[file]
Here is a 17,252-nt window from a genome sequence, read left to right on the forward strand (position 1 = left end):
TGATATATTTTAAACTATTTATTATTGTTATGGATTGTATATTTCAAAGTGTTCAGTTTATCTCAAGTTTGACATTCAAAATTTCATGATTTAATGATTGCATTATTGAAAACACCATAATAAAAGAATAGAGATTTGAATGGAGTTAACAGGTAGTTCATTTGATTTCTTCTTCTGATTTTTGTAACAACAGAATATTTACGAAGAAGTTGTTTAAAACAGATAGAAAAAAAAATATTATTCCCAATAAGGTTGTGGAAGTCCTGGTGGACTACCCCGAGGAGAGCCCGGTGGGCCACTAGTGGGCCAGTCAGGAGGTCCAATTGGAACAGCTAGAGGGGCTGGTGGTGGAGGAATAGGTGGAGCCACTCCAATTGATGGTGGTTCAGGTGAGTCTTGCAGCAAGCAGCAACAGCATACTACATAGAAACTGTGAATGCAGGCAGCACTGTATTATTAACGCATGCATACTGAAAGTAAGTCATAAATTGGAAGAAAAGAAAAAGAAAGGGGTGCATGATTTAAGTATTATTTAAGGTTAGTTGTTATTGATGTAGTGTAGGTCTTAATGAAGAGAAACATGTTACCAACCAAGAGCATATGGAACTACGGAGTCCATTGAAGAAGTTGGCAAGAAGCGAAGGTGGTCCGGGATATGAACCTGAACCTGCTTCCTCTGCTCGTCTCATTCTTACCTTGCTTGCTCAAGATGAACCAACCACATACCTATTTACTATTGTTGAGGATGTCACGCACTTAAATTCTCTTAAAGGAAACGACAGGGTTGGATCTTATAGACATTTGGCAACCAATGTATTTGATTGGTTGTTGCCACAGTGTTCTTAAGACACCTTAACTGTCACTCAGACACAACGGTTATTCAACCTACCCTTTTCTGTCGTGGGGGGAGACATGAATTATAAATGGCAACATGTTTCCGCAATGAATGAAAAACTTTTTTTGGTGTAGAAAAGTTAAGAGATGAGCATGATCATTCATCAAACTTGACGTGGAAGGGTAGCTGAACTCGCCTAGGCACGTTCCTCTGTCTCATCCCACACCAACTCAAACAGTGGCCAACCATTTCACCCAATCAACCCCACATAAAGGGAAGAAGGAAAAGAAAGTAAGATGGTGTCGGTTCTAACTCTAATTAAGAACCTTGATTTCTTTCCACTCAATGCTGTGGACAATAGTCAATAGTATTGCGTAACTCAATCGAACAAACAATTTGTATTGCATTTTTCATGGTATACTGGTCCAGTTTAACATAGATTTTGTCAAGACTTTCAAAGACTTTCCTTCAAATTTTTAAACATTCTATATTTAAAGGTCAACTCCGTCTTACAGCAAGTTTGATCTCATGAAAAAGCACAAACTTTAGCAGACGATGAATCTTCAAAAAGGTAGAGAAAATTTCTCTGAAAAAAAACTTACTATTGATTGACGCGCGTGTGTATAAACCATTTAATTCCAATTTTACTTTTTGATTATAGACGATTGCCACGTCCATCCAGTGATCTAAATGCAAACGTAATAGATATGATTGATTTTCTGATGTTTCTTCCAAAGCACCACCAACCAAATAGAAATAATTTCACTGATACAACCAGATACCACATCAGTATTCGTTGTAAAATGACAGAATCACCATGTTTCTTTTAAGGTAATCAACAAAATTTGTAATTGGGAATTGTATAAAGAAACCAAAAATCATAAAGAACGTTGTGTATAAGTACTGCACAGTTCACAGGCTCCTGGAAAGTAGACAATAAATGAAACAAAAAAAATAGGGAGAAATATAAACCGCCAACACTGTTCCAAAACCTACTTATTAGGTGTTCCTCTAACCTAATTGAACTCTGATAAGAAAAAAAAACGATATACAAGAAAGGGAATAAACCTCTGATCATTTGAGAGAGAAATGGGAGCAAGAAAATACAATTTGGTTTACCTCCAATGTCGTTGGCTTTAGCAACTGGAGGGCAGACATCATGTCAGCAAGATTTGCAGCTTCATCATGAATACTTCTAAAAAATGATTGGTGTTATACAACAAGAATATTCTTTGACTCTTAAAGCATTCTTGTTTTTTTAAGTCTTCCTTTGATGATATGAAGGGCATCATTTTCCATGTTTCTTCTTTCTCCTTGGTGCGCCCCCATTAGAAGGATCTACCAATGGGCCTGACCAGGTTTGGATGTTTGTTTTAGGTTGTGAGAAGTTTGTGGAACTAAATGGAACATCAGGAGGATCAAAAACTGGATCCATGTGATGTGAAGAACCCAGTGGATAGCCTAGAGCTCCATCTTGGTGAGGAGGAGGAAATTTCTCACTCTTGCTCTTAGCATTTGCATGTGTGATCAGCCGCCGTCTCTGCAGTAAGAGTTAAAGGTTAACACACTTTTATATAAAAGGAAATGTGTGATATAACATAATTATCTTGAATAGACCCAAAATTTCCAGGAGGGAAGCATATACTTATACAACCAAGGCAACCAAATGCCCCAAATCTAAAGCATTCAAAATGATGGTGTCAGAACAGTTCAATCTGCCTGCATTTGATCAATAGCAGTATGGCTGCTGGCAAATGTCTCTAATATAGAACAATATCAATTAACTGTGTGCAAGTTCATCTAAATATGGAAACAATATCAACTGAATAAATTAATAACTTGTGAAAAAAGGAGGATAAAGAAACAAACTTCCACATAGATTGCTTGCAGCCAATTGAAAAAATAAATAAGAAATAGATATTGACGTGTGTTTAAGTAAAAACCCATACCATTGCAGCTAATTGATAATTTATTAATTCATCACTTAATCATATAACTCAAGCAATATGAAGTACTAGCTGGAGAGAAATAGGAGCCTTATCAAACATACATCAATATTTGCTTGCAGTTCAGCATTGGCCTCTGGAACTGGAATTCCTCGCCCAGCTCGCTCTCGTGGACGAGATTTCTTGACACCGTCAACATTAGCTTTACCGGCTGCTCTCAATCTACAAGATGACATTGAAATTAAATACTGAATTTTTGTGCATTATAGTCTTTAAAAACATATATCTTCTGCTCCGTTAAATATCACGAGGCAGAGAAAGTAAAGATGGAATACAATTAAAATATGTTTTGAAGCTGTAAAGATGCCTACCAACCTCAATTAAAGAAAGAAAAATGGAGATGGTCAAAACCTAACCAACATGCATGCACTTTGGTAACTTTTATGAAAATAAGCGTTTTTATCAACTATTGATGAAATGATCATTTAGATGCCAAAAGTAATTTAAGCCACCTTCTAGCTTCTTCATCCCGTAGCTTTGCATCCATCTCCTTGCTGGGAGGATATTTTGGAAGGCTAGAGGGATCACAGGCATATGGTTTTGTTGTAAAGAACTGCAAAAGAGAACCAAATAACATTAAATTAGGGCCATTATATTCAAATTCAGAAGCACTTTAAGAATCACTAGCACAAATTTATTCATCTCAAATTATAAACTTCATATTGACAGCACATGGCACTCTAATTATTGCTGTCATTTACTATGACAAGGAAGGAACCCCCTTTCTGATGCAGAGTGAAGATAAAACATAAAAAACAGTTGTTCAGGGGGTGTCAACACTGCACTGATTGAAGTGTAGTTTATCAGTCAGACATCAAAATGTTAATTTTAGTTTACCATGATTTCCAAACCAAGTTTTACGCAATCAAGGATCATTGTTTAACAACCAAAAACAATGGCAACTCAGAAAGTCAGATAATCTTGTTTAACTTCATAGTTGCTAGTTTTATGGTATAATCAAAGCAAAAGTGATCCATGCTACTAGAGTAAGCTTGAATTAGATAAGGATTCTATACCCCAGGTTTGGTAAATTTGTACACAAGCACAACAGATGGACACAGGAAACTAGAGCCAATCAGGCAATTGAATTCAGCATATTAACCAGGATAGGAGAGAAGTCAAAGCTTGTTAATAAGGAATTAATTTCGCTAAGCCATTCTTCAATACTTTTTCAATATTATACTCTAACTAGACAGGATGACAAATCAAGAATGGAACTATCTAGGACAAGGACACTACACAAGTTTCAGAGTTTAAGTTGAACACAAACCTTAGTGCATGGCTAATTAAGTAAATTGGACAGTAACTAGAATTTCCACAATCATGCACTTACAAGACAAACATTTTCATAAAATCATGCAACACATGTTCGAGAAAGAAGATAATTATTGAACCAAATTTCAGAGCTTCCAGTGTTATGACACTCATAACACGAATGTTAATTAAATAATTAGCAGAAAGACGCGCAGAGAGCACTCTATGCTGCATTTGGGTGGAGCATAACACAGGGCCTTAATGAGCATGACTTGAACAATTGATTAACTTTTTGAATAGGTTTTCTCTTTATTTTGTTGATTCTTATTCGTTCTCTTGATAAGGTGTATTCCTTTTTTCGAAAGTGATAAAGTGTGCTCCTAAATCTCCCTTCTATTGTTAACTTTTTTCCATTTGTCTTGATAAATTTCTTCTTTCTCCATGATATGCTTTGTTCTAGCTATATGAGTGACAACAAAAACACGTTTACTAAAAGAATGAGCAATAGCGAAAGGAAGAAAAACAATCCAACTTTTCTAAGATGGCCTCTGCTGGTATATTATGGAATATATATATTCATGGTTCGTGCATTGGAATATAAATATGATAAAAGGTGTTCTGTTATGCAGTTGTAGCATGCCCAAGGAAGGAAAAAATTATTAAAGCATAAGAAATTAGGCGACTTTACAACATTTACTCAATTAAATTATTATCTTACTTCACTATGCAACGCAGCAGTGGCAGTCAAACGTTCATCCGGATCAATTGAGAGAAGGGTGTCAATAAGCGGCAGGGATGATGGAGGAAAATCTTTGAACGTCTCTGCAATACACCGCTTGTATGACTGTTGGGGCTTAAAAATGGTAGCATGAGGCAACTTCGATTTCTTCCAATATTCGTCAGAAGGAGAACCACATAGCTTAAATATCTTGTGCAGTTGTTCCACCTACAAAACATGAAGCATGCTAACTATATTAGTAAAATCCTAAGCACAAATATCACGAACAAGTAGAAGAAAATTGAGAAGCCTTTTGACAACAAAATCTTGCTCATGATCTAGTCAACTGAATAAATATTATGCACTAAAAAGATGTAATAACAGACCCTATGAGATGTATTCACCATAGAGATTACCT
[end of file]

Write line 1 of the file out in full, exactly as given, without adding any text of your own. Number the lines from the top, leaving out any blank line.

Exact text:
Here is a 17,252-nt window from a genome sequence, read left to right on the forward strand (position 1 = left end):